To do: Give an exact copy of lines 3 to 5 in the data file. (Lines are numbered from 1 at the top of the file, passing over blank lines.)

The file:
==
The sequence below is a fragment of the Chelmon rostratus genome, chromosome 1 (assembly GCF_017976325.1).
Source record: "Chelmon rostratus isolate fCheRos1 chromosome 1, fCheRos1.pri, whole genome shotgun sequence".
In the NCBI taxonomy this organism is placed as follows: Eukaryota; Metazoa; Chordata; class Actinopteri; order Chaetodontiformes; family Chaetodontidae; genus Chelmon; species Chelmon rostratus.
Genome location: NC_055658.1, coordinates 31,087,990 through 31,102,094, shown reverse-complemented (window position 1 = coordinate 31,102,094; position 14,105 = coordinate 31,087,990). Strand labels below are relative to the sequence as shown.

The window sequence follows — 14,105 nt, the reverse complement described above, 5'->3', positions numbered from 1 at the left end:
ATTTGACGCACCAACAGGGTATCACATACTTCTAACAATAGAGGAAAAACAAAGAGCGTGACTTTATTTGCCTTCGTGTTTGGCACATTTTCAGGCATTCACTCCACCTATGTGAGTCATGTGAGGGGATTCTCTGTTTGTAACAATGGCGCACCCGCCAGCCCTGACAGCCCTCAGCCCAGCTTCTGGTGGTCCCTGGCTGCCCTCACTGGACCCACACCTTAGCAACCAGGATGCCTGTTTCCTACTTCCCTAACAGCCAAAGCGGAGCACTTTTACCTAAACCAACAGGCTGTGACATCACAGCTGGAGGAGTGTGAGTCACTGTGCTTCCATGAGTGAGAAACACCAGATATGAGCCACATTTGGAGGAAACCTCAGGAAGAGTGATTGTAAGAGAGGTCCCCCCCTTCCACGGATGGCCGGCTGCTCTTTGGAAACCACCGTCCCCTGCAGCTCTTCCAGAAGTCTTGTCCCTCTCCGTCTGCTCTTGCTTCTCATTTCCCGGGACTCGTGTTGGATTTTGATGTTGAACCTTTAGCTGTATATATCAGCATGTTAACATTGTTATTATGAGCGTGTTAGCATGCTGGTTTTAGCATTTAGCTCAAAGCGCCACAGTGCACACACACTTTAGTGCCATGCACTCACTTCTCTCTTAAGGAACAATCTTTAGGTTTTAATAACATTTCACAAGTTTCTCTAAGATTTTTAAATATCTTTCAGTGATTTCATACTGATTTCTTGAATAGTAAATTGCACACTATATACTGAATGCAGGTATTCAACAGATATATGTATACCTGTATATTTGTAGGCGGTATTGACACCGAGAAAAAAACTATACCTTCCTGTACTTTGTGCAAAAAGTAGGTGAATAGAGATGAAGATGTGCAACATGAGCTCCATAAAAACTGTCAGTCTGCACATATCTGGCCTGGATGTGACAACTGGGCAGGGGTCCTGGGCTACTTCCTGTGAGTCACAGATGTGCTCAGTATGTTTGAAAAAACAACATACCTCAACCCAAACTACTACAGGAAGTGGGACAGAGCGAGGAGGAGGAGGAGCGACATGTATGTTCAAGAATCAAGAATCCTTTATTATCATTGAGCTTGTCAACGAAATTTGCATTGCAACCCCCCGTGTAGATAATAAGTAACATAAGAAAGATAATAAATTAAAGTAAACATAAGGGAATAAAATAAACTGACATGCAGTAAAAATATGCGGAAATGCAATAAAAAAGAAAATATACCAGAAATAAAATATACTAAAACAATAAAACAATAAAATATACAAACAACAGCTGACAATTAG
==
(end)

In the NCBI taxonomy this organism is placed as follows: Eukaryota; Metazoa; Chordata; class Actinopteri; order Chaetodontiformes; family Chaetodontidae; genus Chelmon; species Chelmon rostratus.
Genome location: NC_055658.1, coordinates 31,087,990 through 31,102,094, shown reverse-complemented (window position 1 = coordinate 31,102,094; position 14,105 = coordinate 31,087,990). Strand labels below are relative to the sequence as shown.

The window sequence follows — 14,105 nt, the reverse complement described above, 5'->3', positions numbered from 1 at the left end: